Friday, 25 May 2012

Fibbies On Your CV



I was sent away to learn advanced PowerPoint, and no I don’t know why either, I’d have thought the last thing industry needs was another person who can do a wipe effect with a whoosh noise between slides but there you go. Having suffered many interminable PowerPoint presentations, some folk need to be told to keep it brief and to the point. As for those past presentations, I believe they have been collected by some government agencies for use when milder forms of torture like waterboarding fail.

But it is something I have completed and could put on a CV along with all the other courses I’ve collected pieces of paper to prove just how brilliant I am. Unlike the former CEO of Yahoo! Scott Thompson who was caught out telling a little fibbie about his degree effectively providing a cautionary tale for anyone in any profession. It was a rather unfortunate way to go given he seemed to have a good track record and tons of experience more than enough to show suitability for the role and the CV probably shows there’s a spark of creativity which they probably needed.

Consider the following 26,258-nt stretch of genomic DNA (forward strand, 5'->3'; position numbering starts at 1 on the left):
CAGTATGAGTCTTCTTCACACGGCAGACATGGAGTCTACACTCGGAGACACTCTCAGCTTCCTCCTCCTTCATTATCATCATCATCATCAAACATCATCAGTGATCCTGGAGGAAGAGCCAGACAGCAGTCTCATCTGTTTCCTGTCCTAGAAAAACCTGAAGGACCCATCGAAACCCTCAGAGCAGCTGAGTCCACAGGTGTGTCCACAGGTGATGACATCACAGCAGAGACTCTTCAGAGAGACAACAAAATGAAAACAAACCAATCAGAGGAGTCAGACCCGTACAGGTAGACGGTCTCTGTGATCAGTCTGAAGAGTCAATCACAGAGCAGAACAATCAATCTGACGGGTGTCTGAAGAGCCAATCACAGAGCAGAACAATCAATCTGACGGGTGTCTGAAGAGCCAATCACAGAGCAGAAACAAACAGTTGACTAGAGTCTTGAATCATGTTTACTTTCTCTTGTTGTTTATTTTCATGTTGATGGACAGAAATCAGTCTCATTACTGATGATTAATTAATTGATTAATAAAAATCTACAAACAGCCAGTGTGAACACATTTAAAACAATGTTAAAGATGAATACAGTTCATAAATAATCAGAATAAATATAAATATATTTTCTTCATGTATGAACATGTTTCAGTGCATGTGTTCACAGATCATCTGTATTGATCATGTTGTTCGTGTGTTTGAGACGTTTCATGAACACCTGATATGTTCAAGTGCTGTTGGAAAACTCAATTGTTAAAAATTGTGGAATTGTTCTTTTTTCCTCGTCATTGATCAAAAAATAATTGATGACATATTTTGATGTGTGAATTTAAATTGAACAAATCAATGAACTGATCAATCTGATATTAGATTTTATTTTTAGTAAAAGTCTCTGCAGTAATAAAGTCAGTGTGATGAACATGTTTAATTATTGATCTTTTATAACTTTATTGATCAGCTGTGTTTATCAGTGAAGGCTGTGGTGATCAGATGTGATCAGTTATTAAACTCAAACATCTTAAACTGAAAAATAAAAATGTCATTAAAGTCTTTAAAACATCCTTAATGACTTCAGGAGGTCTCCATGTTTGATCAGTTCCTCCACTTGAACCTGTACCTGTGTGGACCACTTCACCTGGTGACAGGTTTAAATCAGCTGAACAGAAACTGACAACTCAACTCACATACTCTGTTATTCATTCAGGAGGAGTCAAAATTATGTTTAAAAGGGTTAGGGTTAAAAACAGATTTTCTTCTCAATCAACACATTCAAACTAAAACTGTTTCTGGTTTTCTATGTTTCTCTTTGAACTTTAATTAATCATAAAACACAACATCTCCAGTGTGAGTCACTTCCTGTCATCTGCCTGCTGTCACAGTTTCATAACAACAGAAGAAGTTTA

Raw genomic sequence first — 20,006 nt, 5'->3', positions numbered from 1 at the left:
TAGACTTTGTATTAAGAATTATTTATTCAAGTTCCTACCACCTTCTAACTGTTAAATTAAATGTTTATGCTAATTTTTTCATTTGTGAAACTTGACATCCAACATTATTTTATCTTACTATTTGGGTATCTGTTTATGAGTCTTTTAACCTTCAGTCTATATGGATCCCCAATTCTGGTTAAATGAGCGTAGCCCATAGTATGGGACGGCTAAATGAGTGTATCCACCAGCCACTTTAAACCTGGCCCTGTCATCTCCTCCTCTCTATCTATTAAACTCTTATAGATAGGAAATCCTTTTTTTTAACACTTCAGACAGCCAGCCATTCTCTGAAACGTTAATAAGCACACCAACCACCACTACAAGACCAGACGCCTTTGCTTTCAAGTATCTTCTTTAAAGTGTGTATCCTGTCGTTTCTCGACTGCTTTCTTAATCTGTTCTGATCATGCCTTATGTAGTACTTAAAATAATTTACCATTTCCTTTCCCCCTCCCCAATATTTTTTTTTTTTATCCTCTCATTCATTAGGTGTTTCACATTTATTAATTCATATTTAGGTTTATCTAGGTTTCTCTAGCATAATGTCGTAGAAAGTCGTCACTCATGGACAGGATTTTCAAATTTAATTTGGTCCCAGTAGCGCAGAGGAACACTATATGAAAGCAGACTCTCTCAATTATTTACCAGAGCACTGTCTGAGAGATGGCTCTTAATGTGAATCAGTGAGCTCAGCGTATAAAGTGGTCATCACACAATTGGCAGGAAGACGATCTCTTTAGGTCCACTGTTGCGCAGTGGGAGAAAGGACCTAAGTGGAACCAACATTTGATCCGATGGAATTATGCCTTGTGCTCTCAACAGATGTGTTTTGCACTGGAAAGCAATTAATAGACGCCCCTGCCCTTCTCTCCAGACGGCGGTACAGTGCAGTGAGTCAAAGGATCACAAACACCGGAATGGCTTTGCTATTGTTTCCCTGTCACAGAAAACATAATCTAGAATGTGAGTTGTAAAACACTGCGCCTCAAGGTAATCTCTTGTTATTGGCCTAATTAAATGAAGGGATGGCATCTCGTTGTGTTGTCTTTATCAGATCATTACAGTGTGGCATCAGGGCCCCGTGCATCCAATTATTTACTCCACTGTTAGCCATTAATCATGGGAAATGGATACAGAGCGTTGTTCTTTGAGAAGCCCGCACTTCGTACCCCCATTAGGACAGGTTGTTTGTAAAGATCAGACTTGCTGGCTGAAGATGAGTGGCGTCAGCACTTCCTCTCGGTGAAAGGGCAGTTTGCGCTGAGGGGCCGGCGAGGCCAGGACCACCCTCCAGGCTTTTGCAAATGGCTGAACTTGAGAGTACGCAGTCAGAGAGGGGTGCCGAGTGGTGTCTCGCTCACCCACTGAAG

For someone toiling away in the corporate salt mines that had to provide ludicrous amounts of evidence judiciously verified, it surprises me that Yahoo! didn’t do similar; it might have spared them a lot of embarrassment and the inevitable exit of their search committee chair.

A lie on your CV will certainly get found out long before you get to perform that open-heart surgery you’ve been dreaming of and will result in the sack. Stephen Hawking told me that after I suggested he might sell a few more copies if he changed his book title from A Really Long and Boring History of Time.

1 comment:

  1. My current employer shocked me by being the first in twenty years to ask me for my degree certificate. I almost couldn't find it and was prepared to go back to my university for a duplicate.

    So while Yahoo!'s actions do sound a little surprising, they aren't so unusual in the tech business.

    ReplyDelete

Feel free to leave your own wittering below.